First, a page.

In recent years Altman has become the face of the company, and under his leadership, some of the most famous and successful generative artificial intelligence products of the year were launched - including ChatGPT which was launched exactly a year ago. Since then, it has gained over 100 million monthly users and its paid version is used by about 80% of Fortune 500 companies. Just last week, Altman led the first OpenAI developer conference, where he announced a suite of new updates including an app store for artificial intelligence products. "Sam Altman is my hero," former Google CEO Eric Schmidt posted on X with the announcement, "he built a company from nothing to a value of $90 billion and changed our world forever," he wrote.
Altman was one of the founders of OpenAI, then established as a non-profit company, with an investment of $1 billion from a series of well-known entrepreneurs such as Elon Musk, Peter Thiel, and Reid Hoffman. Altman and Musk initially served as co-chairmen with the goal of "promoting digital intelligence in a way that is likely to benefit all of humanity, without limiting the need to generate a financial return." In 2018, Altman led the company's change to a limited profit model, resulting in two significant events - Musk's departure, and the entry of Microsoft as an investor. Over the past year, Microsoft deepened its investment by $10 billion, marking the largest investment of 2023.
According to the reports, Microsoft also knew nothing about the rapid layoffs, but only one minute before the company released news to the public. In response, Microsoft shares fell by 2% yesterday. Microsoft CEO Satya Nadella said: "We have a long-term agreement with OpenAI with full access to everything we need to deliver on our innovation agenda and exciting product roadmap; and remain committed to our partnership, and to Mira and the team. Together, we will continue to provide the significant benefits of this technology to the world."
The board that decided to fire Altman includes Sutskever; Quora CEO Adam D'Angelo; tech entrepreneur Tasha McCauley, and Helen Toner of the Georgetown Center for Security and Emerging Technology. OpenAI's unique structure has resulted in a board of directors being that of a non-profit company, but responsible for overseeing a for-profit company. The members of the board, as well as the senior management like Altman, have no shares or almost no shares in OpenAI.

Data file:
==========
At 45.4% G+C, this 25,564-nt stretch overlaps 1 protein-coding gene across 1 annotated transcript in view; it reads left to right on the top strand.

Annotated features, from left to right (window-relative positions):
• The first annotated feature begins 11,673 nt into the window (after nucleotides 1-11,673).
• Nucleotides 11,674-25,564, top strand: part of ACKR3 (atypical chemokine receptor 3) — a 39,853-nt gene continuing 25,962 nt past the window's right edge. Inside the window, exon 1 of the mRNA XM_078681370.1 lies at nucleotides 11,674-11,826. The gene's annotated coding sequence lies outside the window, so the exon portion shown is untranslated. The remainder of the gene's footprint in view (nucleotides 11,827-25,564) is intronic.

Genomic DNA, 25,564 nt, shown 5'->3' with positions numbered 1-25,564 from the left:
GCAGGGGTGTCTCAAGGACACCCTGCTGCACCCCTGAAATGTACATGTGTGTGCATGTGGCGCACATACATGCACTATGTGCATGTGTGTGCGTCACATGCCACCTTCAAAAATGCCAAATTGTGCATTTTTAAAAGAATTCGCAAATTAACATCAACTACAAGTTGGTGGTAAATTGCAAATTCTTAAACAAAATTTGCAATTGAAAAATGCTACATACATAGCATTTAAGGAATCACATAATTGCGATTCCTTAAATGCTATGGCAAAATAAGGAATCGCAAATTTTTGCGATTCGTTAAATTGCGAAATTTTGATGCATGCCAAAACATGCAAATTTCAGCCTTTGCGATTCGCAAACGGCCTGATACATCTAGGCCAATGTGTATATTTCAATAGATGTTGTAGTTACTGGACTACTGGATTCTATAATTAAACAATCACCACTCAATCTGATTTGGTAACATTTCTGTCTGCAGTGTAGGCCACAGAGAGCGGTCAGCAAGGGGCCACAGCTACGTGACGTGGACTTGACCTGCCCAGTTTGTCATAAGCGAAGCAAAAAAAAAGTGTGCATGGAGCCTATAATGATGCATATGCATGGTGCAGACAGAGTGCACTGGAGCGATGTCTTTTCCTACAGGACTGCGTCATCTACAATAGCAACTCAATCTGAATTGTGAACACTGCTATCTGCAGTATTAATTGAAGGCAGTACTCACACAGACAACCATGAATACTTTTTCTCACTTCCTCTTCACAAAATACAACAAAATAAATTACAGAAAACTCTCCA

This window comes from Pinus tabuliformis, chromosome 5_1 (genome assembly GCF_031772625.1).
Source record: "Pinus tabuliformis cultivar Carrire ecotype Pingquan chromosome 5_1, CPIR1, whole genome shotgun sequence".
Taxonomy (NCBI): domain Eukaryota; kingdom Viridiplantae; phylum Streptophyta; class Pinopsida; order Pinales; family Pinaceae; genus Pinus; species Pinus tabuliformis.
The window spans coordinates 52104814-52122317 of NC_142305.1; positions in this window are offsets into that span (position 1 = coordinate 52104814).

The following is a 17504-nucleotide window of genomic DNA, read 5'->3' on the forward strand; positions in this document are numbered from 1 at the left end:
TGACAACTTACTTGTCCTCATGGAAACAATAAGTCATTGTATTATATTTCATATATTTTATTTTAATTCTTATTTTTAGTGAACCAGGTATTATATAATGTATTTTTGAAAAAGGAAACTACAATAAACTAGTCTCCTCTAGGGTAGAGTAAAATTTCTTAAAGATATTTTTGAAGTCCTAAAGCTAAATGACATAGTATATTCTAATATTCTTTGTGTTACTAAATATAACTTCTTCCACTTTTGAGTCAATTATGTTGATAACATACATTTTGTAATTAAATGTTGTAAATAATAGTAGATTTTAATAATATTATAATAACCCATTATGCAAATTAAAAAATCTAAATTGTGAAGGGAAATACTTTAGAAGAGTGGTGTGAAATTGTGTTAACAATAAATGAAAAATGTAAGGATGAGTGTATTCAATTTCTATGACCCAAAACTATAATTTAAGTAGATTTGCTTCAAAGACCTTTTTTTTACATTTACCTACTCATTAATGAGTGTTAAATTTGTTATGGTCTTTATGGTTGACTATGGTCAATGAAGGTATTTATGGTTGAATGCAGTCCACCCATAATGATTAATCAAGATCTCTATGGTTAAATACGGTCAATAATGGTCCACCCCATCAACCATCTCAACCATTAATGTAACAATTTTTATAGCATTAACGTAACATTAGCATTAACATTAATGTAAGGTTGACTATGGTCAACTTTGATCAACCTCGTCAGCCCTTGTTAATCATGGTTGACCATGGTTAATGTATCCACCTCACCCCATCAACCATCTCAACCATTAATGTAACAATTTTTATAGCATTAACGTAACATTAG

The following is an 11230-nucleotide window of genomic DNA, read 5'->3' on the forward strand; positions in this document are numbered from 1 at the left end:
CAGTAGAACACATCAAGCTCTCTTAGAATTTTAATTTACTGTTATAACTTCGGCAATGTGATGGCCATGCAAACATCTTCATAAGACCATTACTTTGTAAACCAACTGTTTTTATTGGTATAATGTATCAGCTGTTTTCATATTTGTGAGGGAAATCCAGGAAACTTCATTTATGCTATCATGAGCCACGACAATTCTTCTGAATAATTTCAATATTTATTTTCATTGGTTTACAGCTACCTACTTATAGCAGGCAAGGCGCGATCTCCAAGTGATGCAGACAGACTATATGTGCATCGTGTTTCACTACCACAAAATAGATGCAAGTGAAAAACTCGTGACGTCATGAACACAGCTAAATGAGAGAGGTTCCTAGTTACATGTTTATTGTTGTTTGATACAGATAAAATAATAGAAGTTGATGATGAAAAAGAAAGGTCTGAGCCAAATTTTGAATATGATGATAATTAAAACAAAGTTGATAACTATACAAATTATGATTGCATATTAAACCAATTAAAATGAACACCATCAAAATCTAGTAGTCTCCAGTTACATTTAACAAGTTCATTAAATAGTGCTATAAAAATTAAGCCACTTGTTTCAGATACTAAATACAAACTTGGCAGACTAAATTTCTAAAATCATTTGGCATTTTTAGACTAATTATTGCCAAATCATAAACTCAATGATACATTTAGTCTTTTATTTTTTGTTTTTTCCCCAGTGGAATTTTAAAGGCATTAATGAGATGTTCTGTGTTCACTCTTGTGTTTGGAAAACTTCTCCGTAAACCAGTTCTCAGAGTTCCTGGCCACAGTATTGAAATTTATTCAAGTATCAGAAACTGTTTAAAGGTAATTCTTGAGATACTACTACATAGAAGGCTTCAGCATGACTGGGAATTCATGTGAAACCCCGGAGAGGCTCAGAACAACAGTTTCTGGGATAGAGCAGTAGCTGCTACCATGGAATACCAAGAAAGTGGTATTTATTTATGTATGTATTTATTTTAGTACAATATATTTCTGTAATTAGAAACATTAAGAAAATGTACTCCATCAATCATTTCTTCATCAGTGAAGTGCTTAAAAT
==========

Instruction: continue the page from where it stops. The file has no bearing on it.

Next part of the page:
Although OpenAI is a successful startup by all accounts, it does not excel in protecting its founders, and it seems that the main dispute between them revolves around questions of safety and trust in the development of advanced artificial intelligence products. The founders wanted to develop artificial intelligence in a "responsible" manner, a vague concept in itself, out of the fear that the end of a race in the field will be "general artificial intelligence", or a computer that will surpass man in its capabilities, which will put humanity in danger. This is why the company was established as a non-profit.
Altman not only changed this designation but also, according to some, began to rush and launch products to the public without taking into account questions of liability. We know that friction and disagreements arose around this activity, not only from the departure of the founders but their activities afterward. For example, Musk, who left the company when he decided to turn to "profit goals", opened a competing company called xAI last summer, because OpenAI became "hungry for profit" and the partnership with Microsoft made it subject to "dubious" market incentives. In 2021, co-founder and former vice president of research at OpenAI, Dario Amodei, founded a competing company, Anthropic, as a public benefit corporation "after a disagreement on the company's direction". Amodei brought with him several researchers from OpenAI, including Tom Brown, the lead engineer of the GPT3 language model.
Editor's Note: Since Friday, it is understood that The OpenAI board is in discussions with Sam Altman to return to the company as its CEO, according to multiple people familiar with the matter.